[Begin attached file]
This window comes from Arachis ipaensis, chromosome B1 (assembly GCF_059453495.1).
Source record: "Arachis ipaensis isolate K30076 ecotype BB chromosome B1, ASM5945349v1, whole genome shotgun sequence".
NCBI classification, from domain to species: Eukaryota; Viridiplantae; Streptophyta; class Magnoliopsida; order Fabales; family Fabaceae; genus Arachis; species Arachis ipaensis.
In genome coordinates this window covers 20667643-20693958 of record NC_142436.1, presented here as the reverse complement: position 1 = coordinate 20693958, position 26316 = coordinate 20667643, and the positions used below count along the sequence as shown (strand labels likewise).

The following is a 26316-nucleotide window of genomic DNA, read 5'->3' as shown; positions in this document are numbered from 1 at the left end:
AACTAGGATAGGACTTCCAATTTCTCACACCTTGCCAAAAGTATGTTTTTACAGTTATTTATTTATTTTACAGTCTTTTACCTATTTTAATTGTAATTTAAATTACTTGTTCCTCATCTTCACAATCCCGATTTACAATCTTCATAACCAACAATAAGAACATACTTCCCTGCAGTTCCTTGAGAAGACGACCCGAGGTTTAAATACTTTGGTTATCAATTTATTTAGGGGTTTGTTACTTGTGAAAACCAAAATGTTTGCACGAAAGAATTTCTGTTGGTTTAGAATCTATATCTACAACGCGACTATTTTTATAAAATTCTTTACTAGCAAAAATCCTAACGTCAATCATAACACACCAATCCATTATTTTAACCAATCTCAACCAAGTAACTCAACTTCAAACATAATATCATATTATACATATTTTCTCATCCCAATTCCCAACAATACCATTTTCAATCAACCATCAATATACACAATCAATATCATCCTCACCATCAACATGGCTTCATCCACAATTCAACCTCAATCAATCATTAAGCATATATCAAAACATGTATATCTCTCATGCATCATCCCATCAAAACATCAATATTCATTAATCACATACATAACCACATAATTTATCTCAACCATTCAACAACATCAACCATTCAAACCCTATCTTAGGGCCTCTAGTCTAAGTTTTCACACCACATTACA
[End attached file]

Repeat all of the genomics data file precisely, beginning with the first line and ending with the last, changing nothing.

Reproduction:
This window comes from Arachis ipaensis, chromosome B1 (assembly GCF_059453495.1).
Source record: "Arachis ipaensis isolate K30076 ecotype BB chromosome B1, ASM5945349v1, whole genome shotgun sequence".
NCBI classification, from domain to species: Eukaryota; Viridiplantae; Streptophyta; class Magnoliopsida; order Fabales; family Fabaceae; genus Arachis; species Arachis ipaensis.
In genome coordinates this window covers 20667643-20693958 of record NC_142436.1, presented here as the reverse complement: position 1 = coordinate 20693958, position 26316 = coordinate 20667643, and the positions used below count along the sequence as shown (strand labels likewise).

The following is a 26316-nucleotide window of genomic DNA, read 5'->3' as shown; positions in this document are numbered from 1 at the left end:
AACTAGGATAGGACTTCCAATTTCTCACACCTTGCCAAAAGTATGTTTTTACAGTTATTTATTTATTTTACAGTCTTTTACCTATTTTAATTGTAATTTAAATTACTTGTTCCTCATCTTCACAATCCCGATTTACAATCTTCATAACCAACAATAAGAACATACTTCCCTGCAGTTCCTTGAGAAGACGACCCGAGGTTTAAATACTTTGGTTATCAATTTATTTAGGGGTTTGTTACTTGTGAAAACCAAAATGTTTGCACGAAAGAATTTCTGTTGGTTTAGAATCTATATCTACAACGCGACTATTTTTATAAAATTCTTTACTAGCAAAAATCCTAACGTCAATCATAACACACCAATCCATTATTTTAACCAATCTCAACCAAGTAACTCAACTTCAAACATAATATCATATTATACATATTTTCTCATCCCAATTCCCAACAATACCATTTTCAATCAACCATCAATATACACAATCAATATCATCCTCACCATCAACATGGCTTCATCCACAATTCAACCTCAATCAATCATTAAGCATATATCAAAACATGTATATCTCTCATGCATCATCCCATCAAAACATCAATATTCATTAATCACATACATAACCACATAATTTATCTCAACCATTCAACAACATCAACCATTCAAACCCTATCTTAGGGCCTCTAGTCTAAGTTTTCACACCACATTACA